How To detect phishing attacks on your ecommmerce website
One of the most effective techniques used by hackers and internet fraudsters to steal identity information, collect credit card numbers, and gain access to accounts is phishing. Phishing is so successful because it targets the weakest link in any IT security system: the human users. Phishers trick users with fraudulent correspondence (usually emails, but sometimes social media, text messages, or phone calls) that are designed to look like they come from legitimate sources. Phishing emails prompt users to visit faked websites, hand over passwords or other sensitive information, or open attachments that install malware on their devices. Falling for a phishing attack is a costly mistake; phishing costs victimized companies more than half a billion dollars every year, and that number is only expected to rise as new fraudsters try to get a piece of the action. Nearly 1.5 million new phishing websites are created every year, making it all the more difficult for businesses to defend themselves.
How to Defend Against Phishing Attacks
There are a few IT-based defenses that companies can implement to protect themselves against phishers – beginning with antivirus and anti-malware programs, continuing on to email filtering software that keeps suspicious emails out of employee inboxes, and proceeding on to robust fraud detection solutions and browser add-ons that block redirects to suspicious websites. But one of the most important lines of defense against phishing is shoring up the vulnerability that these attacks seek to exploit: the human element. By training employees to recognize the warning signs of a fraudulent email, teaching them how to verify legitimate correspondences and URLs, and providing them with an easy means of flagging and reporting suspicious messages, you can dramatically reduce your susceptibility to phishing attacks. However, since it only takes a single moment of inattention on the part of a single employee for a phishing breach to occur, it’s also important to reduce the amount of damage that phishing attacks are capable of inflicting: for instance, using multi-factor authentication limits the amount of access that stolen passwords or login details can grant to a phisher. The best defense incorporates a combination of employee education to prevent successful phishing attempts, and tech solutions to block or minimize the consequences of those few successful phishing attacks that slip through.
Learning to Recognize Phishing Attacks
1. Take the time to pay attention. In the vast majority of phishing attempts, there are clear signs that the correspondence doesn’t come from the person or company it’s meant to look like it was sent by, but a user has to look carefully to spot those tells. In the fast-paced world of ecommerce, signs of fraud are all too easy to overlook. Before opening an email, hover your mouse cursor over the sender’s name to be sure it comes from the email address you have on record. Double-check the URL of any webpage you are linked to, reading the domain right-to-left (the right-most name is the actual domain). If a URL begins with an IP address, assume it’s fraudulent. Always check for the https at the beginning of a URL to indicate a secure webpage, especially if you are being asked to enter authentication or financial details.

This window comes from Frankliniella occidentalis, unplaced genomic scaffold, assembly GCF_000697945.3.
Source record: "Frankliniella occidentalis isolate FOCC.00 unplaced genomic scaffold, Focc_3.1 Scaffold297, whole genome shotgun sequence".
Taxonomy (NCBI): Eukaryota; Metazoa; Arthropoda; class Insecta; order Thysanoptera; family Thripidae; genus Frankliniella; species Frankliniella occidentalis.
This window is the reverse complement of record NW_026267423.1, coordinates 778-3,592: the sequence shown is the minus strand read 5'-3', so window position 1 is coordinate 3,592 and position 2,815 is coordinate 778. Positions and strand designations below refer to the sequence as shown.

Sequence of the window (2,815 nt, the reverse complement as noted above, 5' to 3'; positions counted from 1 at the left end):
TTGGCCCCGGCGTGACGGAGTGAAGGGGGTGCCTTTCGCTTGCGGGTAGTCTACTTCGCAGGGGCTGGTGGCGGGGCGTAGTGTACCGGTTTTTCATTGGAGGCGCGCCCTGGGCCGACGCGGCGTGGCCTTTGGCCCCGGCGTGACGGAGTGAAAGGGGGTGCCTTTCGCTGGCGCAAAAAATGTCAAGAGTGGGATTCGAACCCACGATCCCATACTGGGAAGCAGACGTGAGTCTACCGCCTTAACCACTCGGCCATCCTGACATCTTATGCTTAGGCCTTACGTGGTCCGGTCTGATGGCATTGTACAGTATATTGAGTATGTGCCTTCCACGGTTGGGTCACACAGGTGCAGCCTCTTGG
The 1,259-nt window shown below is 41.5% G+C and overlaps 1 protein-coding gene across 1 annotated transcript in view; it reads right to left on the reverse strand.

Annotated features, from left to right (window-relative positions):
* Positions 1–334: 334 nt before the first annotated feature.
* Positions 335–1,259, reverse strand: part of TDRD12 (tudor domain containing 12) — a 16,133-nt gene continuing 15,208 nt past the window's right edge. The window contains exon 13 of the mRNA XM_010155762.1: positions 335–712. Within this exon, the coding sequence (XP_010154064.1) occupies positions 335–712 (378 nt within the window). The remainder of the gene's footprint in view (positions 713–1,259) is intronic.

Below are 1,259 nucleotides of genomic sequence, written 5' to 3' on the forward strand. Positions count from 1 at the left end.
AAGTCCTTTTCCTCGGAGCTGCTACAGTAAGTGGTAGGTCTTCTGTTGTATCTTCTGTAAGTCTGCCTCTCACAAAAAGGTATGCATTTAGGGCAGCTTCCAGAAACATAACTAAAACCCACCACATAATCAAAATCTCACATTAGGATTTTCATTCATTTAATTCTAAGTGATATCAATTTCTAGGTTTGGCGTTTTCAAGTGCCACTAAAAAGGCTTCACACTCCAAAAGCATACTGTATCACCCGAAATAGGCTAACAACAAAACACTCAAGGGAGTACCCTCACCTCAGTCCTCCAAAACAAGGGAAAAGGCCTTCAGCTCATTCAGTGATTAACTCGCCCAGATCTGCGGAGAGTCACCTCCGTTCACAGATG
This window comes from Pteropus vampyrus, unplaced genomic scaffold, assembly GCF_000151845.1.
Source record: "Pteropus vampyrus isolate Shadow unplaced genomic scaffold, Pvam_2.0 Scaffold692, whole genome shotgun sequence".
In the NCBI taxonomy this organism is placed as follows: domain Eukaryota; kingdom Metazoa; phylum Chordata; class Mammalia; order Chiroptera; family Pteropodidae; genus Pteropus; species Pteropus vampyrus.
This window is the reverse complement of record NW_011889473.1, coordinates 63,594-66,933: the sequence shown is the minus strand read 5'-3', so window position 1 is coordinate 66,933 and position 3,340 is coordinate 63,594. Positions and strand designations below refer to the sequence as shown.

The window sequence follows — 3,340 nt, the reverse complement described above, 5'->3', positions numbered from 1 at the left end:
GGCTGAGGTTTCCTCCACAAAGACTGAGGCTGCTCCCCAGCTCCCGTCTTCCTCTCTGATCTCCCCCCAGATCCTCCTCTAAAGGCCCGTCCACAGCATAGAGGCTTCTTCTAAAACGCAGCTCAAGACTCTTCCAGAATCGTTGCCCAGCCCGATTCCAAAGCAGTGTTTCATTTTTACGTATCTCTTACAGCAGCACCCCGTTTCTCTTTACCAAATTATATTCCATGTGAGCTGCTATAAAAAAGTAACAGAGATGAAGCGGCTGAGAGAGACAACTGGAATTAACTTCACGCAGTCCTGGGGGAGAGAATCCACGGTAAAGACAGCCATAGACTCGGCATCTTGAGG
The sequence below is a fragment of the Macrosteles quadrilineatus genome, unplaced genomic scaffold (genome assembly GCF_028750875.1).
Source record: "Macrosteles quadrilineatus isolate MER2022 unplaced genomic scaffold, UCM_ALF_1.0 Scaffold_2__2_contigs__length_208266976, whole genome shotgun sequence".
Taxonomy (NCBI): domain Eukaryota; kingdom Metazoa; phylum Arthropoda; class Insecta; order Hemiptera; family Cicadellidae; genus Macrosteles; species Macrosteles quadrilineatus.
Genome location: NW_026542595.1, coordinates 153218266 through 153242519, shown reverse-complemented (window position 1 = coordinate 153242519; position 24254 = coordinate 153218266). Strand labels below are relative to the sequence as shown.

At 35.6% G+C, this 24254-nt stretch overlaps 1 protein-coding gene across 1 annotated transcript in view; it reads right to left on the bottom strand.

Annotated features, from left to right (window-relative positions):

2. Critically examine email content. Most professional correspondence uses a cultivated “customer service voice” which is polite and amiable, even when there is a problem or the recipient has done something wrong. Phishing scams tend to lack that customer-service tone, seeking instead to scare the recipient into acting without thinking. If the tone of an email seems aggressive or overly detached, it’s probably fraudulent. Similarly, there are certain requests that a legitimate sender simply would not make – like asking a user to give their password over email. Not only is this grossly unsecure, but it would also be inefficient for the sender. If anything about the content of the email doesn’t seem right, don’t follow its instructions.
3. Identify who needs extra training. By sending out mock phishing emails to your own employees and tracking who takes the bait, you can find out where your business’s vulnerabilities are and provide additional training in how to recognize scam correspondence. Of course, effective training is key. No important information is absorbed from a click-through online “class” skimmed during a lunch break, or from a series of PowerPoint slides narrated in a soporific monotone. Effective, engaging training makes it far more likely that even the most trusting, least tech-savvy employees will learn to recognize phishing attempts and avoid rising to the bait.
4. Check your code. If you use certain online marketplaces for your ecommerce business, phishers can insert lines of code into the checkout page that redirects customers to a phony site to enter their financial details, putting their account at risk and losing you a sale at the same time.